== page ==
Frothy Knight and Day a Bubby Bit of Fun
On her way back to Boston, June Havens (Cameron Diaz) bumps into a sexy, confident man calling himself Roy Miller (Tom Cruise). But what appears to be a chance meeting is in reality anything but, this seemingly charming nobody actually a rogue government agent who was clandestinely using the bubbly blonde to currier an item through airport security.
Cameron Diaz and Tom Cruise fire away in Knight and Day
That should have been the end of it, but unfortunately the guy most doggedly on Millerís tail, a fellow agent going by the moniker Fitzgerald (Peter Sarsgaard), sees the woman as a potential threat, forcing his primary prey to go into overdrive in order to protect her. Next thing June knows sheís trotting around the globe dodging bullets with a guy people in her own government claim to be insane, completely unsure which way is up or why in the name that is all decent and pure sheís starting to fall in love with him.
Even though Patrick O'Neillís original screenplay doesnít even make a cursory attempt at trying to make a lick of sense, James Mangoldís (Copland, Walk the Line) foray into romantic action and comedy Knight and Day is one heck of a lot of fun. From the word go I was caught up within its eccentric froth, the whole thing reminding me of relatively similar French fare like Francis Veberís classic 1986 effort Les Fugitifs or Claude Zidiís 1991 hit La Totale! (itself the basis for James Cameronís True Lies).
But this devil may care style of narrative might not be what audiences are expecting. For all the explosions, gunfire and CGI-enhanced vehicular carnage, this movie is very much a comedy, the focus squarely on the banter and byplay going on between a driven Miller and an increasingly befuddled June. It is lunacy - smartly written, consistently engaging and wittily delivered but still lunacy - for the sake of lunacy, and for those walking in expecting a romantic take on The Bourne Identity then they've got another thing coming.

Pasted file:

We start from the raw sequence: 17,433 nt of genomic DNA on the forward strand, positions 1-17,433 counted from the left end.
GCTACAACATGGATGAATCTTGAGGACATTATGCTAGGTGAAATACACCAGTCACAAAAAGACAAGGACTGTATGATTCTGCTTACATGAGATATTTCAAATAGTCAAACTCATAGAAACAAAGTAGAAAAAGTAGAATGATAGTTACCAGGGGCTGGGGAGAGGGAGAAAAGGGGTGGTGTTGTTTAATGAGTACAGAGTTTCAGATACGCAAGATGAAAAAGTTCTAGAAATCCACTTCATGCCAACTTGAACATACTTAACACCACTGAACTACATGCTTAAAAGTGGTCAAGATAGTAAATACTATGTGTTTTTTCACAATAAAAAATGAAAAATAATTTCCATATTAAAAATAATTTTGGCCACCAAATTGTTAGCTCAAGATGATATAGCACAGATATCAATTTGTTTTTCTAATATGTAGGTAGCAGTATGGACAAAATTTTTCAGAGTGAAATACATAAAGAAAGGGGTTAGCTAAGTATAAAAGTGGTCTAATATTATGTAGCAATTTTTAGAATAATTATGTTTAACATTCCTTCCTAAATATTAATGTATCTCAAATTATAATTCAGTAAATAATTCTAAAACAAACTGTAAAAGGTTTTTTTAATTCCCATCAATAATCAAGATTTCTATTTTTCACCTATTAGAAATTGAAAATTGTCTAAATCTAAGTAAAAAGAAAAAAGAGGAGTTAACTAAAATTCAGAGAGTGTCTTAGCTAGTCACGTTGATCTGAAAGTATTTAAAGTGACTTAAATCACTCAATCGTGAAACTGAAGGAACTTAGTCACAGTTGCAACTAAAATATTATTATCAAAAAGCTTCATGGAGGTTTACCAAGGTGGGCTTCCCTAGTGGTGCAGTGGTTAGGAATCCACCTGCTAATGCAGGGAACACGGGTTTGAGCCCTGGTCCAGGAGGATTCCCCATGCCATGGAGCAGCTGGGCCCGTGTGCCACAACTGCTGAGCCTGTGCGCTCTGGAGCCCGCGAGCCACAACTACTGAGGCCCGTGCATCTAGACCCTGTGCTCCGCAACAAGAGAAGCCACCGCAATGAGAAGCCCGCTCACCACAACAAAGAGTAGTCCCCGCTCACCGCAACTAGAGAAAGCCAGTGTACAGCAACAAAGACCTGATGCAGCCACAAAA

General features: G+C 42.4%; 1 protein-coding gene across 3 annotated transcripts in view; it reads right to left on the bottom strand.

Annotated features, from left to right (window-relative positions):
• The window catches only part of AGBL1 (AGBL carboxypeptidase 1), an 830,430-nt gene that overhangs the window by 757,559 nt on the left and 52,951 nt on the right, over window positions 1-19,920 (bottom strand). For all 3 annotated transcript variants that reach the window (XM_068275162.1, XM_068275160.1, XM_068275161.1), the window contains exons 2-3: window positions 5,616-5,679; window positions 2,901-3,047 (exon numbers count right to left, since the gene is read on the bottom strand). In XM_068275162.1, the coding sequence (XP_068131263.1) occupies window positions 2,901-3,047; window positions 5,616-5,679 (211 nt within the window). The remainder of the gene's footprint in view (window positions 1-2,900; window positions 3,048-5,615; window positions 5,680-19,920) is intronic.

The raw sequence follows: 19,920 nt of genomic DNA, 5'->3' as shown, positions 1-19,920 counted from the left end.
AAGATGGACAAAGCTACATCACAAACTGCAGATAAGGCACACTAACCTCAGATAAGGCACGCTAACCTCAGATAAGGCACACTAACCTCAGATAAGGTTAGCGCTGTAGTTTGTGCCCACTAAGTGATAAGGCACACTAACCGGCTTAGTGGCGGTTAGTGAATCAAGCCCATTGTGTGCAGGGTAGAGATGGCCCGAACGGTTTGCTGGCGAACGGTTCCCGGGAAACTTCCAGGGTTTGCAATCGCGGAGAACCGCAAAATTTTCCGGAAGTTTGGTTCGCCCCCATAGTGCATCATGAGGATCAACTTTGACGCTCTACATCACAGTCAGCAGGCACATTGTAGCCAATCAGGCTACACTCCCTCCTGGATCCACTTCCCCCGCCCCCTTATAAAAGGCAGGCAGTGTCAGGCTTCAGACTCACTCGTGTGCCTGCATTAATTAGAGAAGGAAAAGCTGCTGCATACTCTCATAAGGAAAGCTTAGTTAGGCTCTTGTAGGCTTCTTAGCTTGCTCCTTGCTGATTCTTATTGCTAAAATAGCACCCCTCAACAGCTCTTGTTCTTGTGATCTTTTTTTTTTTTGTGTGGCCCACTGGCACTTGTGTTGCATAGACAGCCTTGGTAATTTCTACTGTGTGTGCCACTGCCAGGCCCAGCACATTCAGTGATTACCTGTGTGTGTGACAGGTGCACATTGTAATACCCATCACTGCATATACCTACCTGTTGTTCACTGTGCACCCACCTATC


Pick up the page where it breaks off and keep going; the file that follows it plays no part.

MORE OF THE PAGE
While not what I expected either, for my part I had a total blast watching Mangold and company go hog wild. The movie moves extremely well with very few lulls or dry spots, and for a guy who showcased a somewhat solid ability to stage shootouts in his remake of 3:10 to Yuma he expands on that talent multiple times over with this. A chase sequence on a train is both suspenseful and jovial, the whole thing culminating in a humdinger flurry of fisticuffs and link sausage I eagerly consumed. A later moment involving a motorcycle, a pack of chasing cars and the running of bulls in Pamplona is a kinetic hoot, and even though I realized it was all utterly implausible that didnít mean I enjoyed myself any less.
Itís not all smooth running, however. Sarsgaardís bad guy is almost a total non-presence, the veteran character actor wasted in a nothing role. A secondary antagonist portrayed by Jordi Mollŗ doesnít fare a heck of a lot better, diminishing the stakes for the heroes to a noticeably high degree. The movie also works best when it stays focused on Juneís frazzled perspective. Whenever it strays from her the narrative things canít help but lag, a good portion of the last act feeling disjointed and out of sorts until the filmmakers come to their collective senses and let the viewers see things through her eyes once again.
She does so many horrible, almost unbearably unwatchable films (i.e. The Sweetest Thing, What Happens in Vegas, Charlieís Angels: Full Throttle) I tend to forget how much I like Diaz when she gets into the right role. The four-time Golden Globe nominee is every bit as enchanting here as sheís ever been, reuniting with Cruise for the second time (they appeared in Vanilla Sky together) one of the best things thatís ever happened for her. Watching Diaz romp around the world chasing danger and avoiding death is bliss itself, the two stars making the very most of their sizzling and sexually charged chemistry.
As for Cruise, while Iíve never been a huge fan of the man off-screen on it heís always held a place in my heart few other cinematic superstars can claim. From Risky Business to Top Gun, Rain Man to Born on the Fourth of July, Collateral to Tropic Thunder, Iím not ashamed to admit Iíve enjoyed nearly every performance this guy has ever given. In full Cary Grant mode (allusions to Charade are virtually unavoidable) Knight and Day proves to be no exception, and even when things were going awry thanks to both he and Diaz the smile they planted on my face at the start never once vanished.
Iím not going to say Mangold is a great director, but I think at this point it can be agreed heís quickly turning into a quite good one capable of jumping from genre to genre with relative ease. The through line running between Heavy, Girl, Interrupted, Kate & Leopold, Identity and the rest of the films already mentioned is a tenuous one, the only connecting tissue the director who has done his best (to admittedly varying results) to make this disparate group resonate in some way for mass audiences.
I think Knight and Day is the filmmakerís most entertaining effort yet. While I think an argument can be made that Walk the Line is still his best film, I can tell you this is the entry in his oeuvre I would choose to watch again if somebody held a gun to my head and forced me to choose just one. Itís light, frothy and hugely enjoyable on a multitude of levels, the entertainment value here so incredibly high it practically soars.
Film Rating: ÍÍÍ (out of 4)